I guess the point of my saying all this has to do with what the name of your group – LEADERSHIP – makes me think about. And here I want to put an adjective before that noun – RELUCTANT. I say that not so much to be facetious but to suggest the degree to which I’ve been reminded yet again that one of the most powerful ways to lead is by example, even when you’re unaware that you’re doing so. We know how important it is for parents, teachers, older siblings and friends to serve as examples, but anyone even remotely in public life has, I feel, a duty to remember that, like it or not, you emit ripple effects to your community through actions, achievements and failure.
And what does leadership mean, anyway, than the ability to foment excellence in others by accessing their own power of observation and their own eagerness to excel? It’s by example that we teach others to access their own immense wells of ingenuity, creativity, compassion and character.
The small torrent unleashed in my life by my utterance of five syllables in Greek reminded me that these damn Greeks are watching me – they’re right there, everywhere in fact, always just behind the curtain. And they’re pointing at me for a glimmer of hope and pride, the very same way I point at Greek names in the credits of every movie I see.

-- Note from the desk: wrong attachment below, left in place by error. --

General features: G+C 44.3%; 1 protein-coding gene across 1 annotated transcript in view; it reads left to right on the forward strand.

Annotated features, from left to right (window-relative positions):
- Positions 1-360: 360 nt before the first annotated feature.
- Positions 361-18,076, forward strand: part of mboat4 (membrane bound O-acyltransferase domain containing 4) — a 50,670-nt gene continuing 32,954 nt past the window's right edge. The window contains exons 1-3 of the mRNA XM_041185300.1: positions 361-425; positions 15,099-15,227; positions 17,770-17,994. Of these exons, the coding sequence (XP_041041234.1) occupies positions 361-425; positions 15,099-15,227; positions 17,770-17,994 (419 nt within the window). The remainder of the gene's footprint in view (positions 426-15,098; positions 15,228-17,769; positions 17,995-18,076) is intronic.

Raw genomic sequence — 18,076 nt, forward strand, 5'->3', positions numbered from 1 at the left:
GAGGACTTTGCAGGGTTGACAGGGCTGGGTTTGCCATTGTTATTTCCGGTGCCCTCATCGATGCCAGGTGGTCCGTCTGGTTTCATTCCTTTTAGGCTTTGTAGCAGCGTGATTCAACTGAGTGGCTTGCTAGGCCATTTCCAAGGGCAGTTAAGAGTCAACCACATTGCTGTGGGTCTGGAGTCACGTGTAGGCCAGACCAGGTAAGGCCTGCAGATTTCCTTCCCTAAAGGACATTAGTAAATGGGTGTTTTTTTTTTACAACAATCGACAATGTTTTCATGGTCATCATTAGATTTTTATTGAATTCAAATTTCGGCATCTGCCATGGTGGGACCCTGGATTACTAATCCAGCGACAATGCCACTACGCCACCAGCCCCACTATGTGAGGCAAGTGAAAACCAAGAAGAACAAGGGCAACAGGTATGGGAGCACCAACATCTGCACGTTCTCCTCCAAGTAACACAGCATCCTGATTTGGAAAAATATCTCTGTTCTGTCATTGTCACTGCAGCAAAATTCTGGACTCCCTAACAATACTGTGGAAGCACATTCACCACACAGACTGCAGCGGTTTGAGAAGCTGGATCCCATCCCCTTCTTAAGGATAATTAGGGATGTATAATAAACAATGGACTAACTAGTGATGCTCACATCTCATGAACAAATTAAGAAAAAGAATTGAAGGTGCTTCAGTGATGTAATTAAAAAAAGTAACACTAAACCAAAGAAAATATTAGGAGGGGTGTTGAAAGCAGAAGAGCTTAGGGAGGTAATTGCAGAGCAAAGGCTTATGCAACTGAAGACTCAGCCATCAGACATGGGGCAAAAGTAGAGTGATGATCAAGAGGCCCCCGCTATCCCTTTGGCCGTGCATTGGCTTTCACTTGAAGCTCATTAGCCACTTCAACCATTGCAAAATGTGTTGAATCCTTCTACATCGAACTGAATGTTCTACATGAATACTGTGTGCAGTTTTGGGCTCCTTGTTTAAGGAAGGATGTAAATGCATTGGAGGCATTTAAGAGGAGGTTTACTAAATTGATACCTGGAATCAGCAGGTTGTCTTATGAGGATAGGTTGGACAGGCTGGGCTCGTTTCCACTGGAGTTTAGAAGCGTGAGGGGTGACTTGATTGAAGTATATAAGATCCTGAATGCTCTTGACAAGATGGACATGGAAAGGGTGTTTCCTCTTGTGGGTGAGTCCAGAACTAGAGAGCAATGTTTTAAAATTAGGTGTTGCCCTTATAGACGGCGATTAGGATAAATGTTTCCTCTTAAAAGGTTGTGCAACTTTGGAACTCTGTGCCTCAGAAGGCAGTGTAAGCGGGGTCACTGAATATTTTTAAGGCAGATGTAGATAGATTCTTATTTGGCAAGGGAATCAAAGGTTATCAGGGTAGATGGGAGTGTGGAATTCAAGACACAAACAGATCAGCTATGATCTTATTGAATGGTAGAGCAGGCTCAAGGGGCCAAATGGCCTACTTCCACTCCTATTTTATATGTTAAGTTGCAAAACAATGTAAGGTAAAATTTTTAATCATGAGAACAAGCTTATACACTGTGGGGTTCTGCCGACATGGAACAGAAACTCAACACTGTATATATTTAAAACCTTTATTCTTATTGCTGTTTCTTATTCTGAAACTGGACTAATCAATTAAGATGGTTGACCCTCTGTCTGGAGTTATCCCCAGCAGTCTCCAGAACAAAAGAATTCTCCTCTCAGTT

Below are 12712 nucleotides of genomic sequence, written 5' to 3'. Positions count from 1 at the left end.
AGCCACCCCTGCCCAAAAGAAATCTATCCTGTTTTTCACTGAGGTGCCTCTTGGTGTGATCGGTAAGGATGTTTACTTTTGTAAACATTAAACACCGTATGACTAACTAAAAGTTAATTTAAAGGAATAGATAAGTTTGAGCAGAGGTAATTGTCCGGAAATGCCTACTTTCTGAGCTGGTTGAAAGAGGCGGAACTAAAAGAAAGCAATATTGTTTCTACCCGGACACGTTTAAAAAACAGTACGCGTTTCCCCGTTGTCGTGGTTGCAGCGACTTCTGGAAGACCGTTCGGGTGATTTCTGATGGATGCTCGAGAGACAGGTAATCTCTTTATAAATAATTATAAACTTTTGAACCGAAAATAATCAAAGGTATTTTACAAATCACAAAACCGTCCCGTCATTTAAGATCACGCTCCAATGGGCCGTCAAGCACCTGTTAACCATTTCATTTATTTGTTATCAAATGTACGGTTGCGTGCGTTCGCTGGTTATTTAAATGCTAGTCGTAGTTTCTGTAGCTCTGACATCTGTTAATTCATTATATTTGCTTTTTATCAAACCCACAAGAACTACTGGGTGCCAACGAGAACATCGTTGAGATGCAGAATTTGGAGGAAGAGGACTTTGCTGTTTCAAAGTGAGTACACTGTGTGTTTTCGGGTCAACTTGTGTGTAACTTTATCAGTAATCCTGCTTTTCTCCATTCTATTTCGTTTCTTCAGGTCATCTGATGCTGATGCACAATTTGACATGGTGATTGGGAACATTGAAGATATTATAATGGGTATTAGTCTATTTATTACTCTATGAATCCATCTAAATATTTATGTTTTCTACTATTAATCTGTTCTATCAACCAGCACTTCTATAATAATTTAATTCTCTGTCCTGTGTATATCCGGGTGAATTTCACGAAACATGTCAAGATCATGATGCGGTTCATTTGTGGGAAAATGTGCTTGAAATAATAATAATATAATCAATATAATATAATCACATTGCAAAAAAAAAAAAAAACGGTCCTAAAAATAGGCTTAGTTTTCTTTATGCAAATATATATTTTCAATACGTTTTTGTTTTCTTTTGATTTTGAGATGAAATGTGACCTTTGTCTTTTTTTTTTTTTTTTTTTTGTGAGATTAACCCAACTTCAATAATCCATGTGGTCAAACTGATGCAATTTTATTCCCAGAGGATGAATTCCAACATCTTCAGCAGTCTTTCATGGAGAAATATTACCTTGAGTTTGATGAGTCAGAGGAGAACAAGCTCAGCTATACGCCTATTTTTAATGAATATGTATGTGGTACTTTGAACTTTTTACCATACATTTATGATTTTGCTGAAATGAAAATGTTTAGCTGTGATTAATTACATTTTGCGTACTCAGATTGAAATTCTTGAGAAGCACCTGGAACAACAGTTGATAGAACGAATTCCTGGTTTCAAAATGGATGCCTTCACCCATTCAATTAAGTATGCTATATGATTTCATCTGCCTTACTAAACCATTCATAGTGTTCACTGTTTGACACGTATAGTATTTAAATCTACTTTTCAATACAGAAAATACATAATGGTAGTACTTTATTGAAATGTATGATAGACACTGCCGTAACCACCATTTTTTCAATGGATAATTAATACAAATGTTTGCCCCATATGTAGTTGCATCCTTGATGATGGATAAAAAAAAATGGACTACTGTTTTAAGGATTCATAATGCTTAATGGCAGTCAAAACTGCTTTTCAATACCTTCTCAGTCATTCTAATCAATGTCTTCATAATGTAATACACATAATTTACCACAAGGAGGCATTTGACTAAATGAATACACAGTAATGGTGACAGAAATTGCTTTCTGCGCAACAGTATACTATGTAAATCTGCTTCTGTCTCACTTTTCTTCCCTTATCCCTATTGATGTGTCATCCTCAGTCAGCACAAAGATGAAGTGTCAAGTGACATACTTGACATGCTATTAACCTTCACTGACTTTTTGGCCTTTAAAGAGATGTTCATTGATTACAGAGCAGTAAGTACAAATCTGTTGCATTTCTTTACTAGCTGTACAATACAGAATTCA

A moment of family history: three of my four grandparents immigrated – one from Livadia, one from the island of Siros, and one, my father’s father, from Aigio. As a young man in Nebraska, and with few Greek women around, Nicolaos Papadopoulos married a young German woman – the daughter of immigrants — who converted to Orthodoxy and learned to cook Greek food – as we know some of the best Greek wives are not actually Greek.
It was he who at 20 with a new family and a new business, chose not Poulos or Pappas to disguise Papadopoulos but rather Payne, an Anglo-Saxon surname that I personally find harsh-sounding and unpoetic. But like many places around the country at that time, Nebraska could be harsh and unpoetic for immigrants. As you all know, one finds Greeks from Nebraska with names like Mitchell and Peterson. Week before last a friend texted me after reading the obituary of Patty Andrews. “Who knew the Andrews Sisters were Greek?” he asked. I texted back, “We did.”
Both grandfathers – the other was in Birmingham, Alabama — owned successful restaurants. My father went from Omaha to Dartmouth College, and my mother attended Birmingham Southern College, where she was valedictorian at a school whose sororities prohibited her from joining because of “Jewish or Southern European origin.”
During World War Two, both found themselves in Washington DC, where my father was an officer in the Navy and my mother was doing graduate work at American University. They met at a party given by prominent lawyer and socialite George Vournas, married three years later, and moved to Omaha, where my father eventually became partners with his father in our family restaurant. I am the youngest of three boys. My oldest brother is deceased, and my other brother is a physician in North Carolina.